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Case File

June 20, 2002

Massive violations exposed

The prisoners of Hunan Red Mountain Prison speak bitterness

While serving a 10-year sentence in Hunan Red Mountain Prison (Hunan No. 1 Prison), Zhang Shanguang, a leading labor rights activist, circulated an appeal that reveals the appalling conditions in the facility. The prison runs an electrical machinery factory, and is located in Yuanjiang City, central Hunan Province. The appeal documents punishments amounting to torture for prisoners who are unable to do the heavy work required of them or those who complain. It is unknown how many prisoners signed the appeal before the guards discovered it. However, a number of inmates, both common criminals and political prisoners, passed it around the prison for months.

The widespread use of torture in China has been extensively documented by human rights groups, as well as sometimes covered in the Chinese media. Although Chinese law officially forbids the use of torture, police and prison guards routinely use force to extract confessions or punish prisoners and are not held legally accountable for their actions. This is despite the fact that China is a party to the UN Convention Against Torture.

The appeal, smuggled out of Red Mountain Prison and translated below, is a rare insight into the experience of those incarcerated in penal facilities in China, and is a remarkable expression of the bravery of its author.

Where are our legal rights?

Prisoners appeal

When the numerous trials and hardships that the Chinese people have endured throughout China’s 5,000 year long history are taken into consideration, it seems China should be a country with a highly developed civilization. Indeed, it ought to be a brilliant era, especially under the leadership of the Chinese Communist Party, the most advanced political party in our country. Democracy and the legal system are developing throughout the country, and people should be enjoying the sweet fruits of this modern, civilized land of happiness.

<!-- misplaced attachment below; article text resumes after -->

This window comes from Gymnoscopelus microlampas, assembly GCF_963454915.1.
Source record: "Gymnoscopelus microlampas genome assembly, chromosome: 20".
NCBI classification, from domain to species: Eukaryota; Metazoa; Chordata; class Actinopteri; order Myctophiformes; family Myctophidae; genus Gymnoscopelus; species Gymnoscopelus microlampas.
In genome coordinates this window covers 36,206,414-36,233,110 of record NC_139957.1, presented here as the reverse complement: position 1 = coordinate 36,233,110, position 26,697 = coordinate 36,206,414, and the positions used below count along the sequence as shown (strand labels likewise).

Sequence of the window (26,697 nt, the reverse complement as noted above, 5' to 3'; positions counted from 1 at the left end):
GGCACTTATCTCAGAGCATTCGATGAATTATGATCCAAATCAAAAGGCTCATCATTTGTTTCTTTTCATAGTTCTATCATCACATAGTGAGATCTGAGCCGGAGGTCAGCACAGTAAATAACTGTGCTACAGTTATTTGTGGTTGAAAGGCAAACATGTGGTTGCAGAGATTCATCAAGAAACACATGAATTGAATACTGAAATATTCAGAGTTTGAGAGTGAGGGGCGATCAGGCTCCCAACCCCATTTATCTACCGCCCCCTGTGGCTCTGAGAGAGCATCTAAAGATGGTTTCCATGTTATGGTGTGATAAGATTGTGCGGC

However, it seems modern civilization has bypassed the several thousand prisoners of Red Mountain Prison (Hunan No. 1 Prison), located on Dongting Hugu Island in Hunan Province.

It seems this place is still in the dark ages, stuck in time several thousand years ago when there was no legal system or civilization. Prison guards play the dual role of God and the law here. They have the power to turn wrong into right and white into black. They can claim prostitutes are women of virtue. Exploitation, oppression, brutality and violence are everywhere. Prisoners are trampled on like pigs and sheep and live in extreme misery.

Our Party and government have used the progressive achievements of human society to develop our laws step by step. But prisoners’ rights, prisoners who are not entirely devoid of humanity, are shredded like pieces of cheap toilet paper in the hands of the prison guards. It is a sad situation. Please take a look at the reality of life in here.

  • Insulting prisoners' human dignity

The Constitution stipulates: “The human dignity of the people is inviolable.” The Prison Law stipulates: “The human dignity of criminals shall not be humiliated; prison guards shall not insult the human dignity of the prisoners.”